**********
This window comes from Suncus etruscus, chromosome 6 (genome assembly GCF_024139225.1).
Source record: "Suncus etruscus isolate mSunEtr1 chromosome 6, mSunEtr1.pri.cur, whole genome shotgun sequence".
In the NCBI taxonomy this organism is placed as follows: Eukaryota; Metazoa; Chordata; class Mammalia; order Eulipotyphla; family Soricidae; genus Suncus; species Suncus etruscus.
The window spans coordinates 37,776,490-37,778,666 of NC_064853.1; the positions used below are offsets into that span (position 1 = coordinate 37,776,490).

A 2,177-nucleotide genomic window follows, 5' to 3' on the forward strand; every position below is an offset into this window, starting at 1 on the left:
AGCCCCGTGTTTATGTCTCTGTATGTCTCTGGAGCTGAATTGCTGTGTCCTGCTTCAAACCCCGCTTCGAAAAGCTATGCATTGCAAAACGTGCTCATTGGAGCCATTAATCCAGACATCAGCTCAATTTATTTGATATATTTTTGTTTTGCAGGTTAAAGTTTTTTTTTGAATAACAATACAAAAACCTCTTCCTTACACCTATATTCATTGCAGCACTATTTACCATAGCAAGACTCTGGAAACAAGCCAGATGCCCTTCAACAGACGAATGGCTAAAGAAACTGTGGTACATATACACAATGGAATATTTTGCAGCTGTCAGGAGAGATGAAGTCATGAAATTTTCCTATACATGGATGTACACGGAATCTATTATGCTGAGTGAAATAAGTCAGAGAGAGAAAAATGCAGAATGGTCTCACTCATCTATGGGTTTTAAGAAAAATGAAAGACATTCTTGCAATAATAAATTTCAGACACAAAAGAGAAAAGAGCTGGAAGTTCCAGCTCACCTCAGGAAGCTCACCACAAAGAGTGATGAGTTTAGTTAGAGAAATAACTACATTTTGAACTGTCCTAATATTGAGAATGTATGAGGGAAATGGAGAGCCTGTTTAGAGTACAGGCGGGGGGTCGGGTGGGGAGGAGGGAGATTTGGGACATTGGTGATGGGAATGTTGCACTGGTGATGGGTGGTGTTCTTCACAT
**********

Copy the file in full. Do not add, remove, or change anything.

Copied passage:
This window comes from Suncus etruscus, chromosome 6 (genome assembly GCF_024139225.1).
Source record: "Suncus etruscus isolate mSunEtr1 chromosome 6, mSunEtr1.pri.cur, whole genome shotgun sequence".
In the NCBI taxonomy this organism is placed as follows: Eukaryota; Metazoa; Chordata; class Mammalia; order Eulipotyphla; family Soricidae; genus Suncus; species Suncus etruscus.
The window spans coordinates 37,776,490-37,778,666 of NC_064853.1; the positions used below are offsets into that span (position 1 = coordinate 37,776,490).

A 2,177-nucleotide genomic window follows, 5' to 3' on the forward strand; every position below is an offset into this window, starting at 1 on the left:
AGCCCCGTGTTTATGTCTCTGTATGTCTCTGGAGCTGAATTGCTGTGTCCTGCTTCAAACCCCGCTTCGAAAAGCTATGCATTGCAAAACGTGCTCATTGGAGCCATTAATCCAGACATCAGCTCAATTTATTTGATATATTTTTGTTTTGCAGGTTAAAGTTTTTTTTTGAATAACAATACAAAAACCTCTTCCTTACACCTATATTCATTGCAGCACTATTTACCATAGCAAGACTCTGGAAACAAGCCAGATGCCCTTCAACAGACGAATGGCTAAAGAAACTGTGGTACATATACACAATGGAATATTTTGCAGCTGTCAGGAGAGATGAAGTCATGAAATTTTCCTATACATGGATGTACACGGAATCTATTATGCTGAGTGAAATAAGTCAGAGAGAGAAAAATGCAGAATGGTCTCACTCATCTATGGGTTTTAAGAAAAATGAAAGACATTCTTGCAATAATAAATTTCAGACACAAAAGAGAAAAGAGCTGGAAGTTCCAGCTCACCTCAGGAAGCTCACCACAAAGAGTGATGAGTTTAGTTAGAGAAATAACTACATTTTGAACTGTCCTAATATTGAGAATGTATGAGGGAAATGGAGAGCCTGTTTAGAGTACAGGCGGGGGGTCGGGTGGGGAGGAGGGAGATTTGGGACATTGGTGATGGGAATGTTGCACTGGTGATGGGTGGTGTTCTTCACAT